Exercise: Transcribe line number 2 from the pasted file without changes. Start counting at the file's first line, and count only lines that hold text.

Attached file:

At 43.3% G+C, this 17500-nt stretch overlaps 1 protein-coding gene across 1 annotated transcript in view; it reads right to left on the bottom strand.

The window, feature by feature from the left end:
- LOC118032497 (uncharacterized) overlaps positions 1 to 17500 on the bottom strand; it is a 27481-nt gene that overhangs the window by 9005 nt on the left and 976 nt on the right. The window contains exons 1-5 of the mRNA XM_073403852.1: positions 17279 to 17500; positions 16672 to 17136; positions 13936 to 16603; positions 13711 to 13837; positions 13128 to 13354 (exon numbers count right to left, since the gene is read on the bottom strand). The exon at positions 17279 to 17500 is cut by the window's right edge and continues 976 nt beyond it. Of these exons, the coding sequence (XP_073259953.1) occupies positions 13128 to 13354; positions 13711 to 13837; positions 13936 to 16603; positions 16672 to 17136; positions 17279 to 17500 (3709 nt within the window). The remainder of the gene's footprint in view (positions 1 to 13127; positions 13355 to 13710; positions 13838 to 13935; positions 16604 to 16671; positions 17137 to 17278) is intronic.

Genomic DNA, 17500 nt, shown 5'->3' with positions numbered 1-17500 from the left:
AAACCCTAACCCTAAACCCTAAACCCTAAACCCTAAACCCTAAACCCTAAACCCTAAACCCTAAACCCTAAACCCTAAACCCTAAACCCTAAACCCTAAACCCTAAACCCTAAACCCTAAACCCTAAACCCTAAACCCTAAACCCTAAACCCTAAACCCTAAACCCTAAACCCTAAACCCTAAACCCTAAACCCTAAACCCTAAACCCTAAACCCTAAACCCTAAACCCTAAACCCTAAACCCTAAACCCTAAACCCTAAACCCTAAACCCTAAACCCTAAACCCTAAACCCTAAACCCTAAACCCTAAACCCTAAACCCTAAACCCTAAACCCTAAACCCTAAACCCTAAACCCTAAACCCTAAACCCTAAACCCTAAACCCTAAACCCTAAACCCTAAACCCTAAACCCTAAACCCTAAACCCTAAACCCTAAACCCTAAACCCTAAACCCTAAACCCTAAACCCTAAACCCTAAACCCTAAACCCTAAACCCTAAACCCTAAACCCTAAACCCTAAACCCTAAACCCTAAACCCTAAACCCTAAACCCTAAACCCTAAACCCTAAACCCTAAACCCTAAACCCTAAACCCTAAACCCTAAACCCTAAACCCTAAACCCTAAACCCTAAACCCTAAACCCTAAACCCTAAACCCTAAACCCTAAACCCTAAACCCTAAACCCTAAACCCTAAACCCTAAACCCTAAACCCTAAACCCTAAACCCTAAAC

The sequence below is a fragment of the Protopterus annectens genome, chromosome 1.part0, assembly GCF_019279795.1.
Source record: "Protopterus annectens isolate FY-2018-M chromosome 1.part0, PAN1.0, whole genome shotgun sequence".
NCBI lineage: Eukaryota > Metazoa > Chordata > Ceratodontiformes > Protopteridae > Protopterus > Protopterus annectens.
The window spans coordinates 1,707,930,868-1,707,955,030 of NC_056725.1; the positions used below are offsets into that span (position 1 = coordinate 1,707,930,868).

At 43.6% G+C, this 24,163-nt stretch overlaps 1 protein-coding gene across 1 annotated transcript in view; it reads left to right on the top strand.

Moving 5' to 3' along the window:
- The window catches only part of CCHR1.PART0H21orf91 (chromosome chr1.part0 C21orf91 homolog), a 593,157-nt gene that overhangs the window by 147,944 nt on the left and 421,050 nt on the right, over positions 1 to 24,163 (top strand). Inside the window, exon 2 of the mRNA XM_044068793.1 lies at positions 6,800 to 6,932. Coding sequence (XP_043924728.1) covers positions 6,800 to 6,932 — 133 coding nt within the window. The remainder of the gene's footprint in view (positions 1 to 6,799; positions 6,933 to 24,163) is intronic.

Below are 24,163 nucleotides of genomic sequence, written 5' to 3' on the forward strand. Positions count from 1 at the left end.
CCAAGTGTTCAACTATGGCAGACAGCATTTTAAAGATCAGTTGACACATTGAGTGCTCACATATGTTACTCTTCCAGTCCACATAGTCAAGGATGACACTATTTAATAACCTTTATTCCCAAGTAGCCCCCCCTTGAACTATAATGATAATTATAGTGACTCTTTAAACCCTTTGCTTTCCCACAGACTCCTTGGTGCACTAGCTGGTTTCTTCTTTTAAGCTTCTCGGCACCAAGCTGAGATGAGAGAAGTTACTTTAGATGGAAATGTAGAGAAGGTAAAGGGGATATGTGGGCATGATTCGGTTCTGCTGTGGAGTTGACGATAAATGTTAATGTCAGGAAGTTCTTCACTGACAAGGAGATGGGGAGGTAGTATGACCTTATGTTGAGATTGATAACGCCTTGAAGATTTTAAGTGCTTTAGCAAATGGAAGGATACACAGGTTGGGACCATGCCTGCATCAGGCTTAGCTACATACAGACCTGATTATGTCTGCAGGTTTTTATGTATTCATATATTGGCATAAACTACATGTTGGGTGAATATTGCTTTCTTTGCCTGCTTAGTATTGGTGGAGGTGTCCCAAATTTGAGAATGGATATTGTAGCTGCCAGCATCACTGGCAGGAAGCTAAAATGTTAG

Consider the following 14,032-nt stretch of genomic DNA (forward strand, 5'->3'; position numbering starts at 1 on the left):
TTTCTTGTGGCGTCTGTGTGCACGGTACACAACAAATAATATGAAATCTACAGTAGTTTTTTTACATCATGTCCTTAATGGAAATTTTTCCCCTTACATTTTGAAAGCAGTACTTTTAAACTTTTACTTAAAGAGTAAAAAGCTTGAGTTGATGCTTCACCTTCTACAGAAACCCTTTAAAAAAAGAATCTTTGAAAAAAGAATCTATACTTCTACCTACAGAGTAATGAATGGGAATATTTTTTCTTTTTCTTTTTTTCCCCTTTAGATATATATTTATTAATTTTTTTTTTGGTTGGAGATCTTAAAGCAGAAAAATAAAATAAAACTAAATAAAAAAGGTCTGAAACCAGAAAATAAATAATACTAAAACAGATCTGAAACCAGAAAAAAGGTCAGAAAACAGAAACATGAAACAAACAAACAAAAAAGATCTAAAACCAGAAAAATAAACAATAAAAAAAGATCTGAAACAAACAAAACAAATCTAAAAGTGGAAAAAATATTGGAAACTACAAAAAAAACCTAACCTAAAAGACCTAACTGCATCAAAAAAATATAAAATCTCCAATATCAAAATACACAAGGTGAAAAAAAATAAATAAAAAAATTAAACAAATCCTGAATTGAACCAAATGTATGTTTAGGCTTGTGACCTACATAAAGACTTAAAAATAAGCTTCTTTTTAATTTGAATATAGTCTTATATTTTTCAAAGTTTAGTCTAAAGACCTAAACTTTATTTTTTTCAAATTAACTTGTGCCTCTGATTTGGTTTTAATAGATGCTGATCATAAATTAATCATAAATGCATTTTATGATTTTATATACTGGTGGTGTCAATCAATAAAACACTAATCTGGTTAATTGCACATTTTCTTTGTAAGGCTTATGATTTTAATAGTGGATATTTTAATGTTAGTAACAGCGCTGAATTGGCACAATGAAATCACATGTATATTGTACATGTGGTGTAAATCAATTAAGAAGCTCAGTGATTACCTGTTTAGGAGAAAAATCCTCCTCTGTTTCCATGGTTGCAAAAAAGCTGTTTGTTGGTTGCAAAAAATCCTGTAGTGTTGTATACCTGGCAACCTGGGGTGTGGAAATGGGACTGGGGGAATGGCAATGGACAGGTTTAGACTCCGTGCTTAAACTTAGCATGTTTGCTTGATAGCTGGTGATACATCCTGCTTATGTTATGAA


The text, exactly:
The window, feature by feature from the left end: